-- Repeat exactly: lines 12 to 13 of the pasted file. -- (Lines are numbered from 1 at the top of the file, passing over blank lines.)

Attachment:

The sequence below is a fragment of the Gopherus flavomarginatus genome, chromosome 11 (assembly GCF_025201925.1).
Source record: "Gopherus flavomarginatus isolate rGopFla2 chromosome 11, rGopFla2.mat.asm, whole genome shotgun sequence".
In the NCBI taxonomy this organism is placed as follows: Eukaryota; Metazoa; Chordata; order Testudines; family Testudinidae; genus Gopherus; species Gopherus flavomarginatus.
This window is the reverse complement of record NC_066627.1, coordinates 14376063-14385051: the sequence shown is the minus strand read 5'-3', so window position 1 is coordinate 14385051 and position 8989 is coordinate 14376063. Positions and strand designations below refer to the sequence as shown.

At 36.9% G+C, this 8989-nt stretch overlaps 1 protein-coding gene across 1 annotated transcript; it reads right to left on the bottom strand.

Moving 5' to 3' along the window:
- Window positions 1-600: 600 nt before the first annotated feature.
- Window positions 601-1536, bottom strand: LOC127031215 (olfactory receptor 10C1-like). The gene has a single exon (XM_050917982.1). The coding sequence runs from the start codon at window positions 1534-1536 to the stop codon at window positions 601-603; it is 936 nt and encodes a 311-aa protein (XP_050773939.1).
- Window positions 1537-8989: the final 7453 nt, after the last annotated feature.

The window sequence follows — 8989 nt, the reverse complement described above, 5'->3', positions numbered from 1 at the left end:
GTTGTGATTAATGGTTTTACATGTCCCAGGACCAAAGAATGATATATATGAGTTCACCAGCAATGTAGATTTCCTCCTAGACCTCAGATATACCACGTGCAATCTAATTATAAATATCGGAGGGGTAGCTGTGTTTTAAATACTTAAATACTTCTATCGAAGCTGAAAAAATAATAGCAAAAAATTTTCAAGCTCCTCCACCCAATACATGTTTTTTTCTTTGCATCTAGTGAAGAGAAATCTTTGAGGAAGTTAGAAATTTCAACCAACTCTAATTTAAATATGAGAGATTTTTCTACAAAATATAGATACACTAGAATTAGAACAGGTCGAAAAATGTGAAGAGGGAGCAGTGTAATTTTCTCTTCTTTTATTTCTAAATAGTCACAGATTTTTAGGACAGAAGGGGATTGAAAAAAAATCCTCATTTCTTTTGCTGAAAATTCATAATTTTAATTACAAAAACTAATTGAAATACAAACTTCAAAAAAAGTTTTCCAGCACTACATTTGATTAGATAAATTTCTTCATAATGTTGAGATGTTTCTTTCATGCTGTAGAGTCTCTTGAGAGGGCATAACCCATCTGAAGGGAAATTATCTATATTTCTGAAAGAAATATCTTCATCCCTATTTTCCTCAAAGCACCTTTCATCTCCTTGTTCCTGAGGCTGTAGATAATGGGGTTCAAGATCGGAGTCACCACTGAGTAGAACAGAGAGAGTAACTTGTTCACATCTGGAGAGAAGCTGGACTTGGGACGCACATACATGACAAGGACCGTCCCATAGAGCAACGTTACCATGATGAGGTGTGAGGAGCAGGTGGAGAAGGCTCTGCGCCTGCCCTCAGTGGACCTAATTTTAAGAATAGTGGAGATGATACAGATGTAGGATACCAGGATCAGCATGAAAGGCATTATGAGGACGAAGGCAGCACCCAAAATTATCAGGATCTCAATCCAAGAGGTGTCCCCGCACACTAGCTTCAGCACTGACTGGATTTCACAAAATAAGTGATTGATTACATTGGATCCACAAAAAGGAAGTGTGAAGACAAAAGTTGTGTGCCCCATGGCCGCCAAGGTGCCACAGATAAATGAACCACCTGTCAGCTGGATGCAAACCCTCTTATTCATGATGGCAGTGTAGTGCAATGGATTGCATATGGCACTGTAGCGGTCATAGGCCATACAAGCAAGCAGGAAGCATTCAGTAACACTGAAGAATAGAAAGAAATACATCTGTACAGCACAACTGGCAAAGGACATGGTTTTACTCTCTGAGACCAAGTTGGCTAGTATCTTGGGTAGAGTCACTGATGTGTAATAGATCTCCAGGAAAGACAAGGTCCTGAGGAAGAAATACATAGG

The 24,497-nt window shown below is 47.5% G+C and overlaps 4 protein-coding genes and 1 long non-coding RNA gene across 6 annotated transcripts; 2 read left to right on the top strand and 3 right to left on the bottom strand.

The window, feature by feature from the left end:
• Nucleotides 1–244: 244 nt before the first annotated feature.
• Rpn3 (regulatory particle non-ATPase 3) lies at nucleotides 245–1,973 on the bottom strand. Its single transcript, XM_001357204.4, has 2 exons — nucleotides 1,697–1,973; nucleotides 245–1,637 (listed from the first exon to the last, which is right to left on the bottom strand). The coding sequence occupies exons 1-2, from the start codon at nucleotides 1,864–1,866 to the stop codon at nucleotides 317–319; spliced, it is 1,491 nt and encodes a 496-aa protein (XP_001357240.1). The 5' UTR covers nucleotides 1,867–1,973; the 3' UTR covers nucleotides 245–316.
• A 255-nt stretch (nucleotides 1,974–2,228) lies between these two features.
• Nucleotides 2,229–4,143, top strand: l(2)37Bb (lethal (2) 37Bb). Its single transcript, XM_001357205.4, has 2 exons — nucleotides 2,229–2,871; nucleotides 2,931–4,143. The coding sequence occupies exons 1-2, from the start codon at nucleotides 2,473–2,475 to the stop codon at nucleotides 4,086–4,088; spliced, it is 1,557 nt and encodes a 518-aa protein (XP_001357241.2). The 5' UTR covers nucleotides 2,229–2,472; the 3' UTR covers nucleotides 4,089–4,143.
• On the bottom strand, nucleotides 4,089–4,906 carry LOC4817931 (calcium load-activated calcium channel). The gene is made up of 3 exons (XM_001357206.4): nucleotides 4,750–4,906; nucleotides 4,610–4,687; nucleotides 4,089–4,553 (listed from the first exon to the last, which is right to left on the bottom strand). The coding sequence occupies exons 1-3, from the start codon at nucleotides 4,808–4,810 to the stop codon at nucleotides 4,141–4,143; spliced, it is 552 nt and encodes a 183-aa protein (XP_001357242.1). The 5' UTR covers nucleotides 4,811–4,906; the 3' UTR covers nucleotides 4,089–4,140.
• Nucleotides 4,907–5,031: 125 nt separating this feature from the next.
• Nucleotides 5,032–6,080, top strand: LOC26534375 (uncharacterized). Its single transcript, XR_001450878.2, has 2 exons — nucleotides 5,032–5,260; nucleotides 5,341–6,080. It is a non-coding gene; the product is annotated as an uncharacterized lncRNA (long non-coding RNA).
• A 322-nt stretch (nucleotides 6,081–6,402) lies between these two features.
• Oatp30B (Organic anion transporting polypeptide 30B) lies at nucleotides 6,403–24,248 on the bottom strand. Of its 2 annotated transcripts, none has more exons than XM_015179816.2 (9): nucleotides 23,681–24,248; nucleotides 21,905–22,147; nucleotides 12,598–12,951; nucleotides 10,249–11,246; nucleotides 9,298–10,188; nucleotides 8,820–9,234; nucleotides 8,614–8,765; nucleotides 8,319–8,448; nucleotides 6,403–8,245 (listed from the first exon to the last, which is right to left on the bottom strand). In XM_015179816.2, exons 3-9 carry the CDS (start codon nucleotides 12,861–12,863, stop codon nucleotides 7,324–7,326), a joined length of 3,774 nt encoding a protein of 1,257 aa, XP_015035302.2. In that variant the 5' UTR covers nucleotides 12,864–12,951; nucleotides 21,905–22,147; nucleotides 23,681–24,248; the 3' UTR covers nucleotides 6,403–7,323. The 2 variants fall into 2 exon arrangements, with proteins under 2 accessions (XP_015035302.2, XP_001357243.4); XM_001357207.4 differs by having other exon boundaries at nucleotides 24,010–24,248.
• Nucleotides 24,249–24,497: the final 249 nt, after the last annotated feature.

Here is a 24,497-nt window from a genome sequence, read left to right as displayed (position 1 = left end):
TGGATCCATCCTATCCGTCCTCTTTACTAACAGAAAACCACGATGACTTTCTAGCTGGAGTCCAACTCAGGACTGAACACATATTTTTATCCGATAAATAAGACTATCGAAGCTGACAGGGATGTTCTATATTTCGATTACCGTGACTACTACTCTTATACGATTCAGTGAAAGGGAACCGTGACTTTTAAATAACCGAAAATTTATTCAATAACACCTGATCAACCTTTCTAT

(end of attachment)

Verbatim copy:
The 24,497-nt window shown below is 47.5% G+C and overlaps 4 protein-coding genes and 1 long non-coding RNA gene across 6 annotated transcripts; 2 read left to right on the top strand and 3 right to left on the bottom strand.

The window, feature by feature from the left end: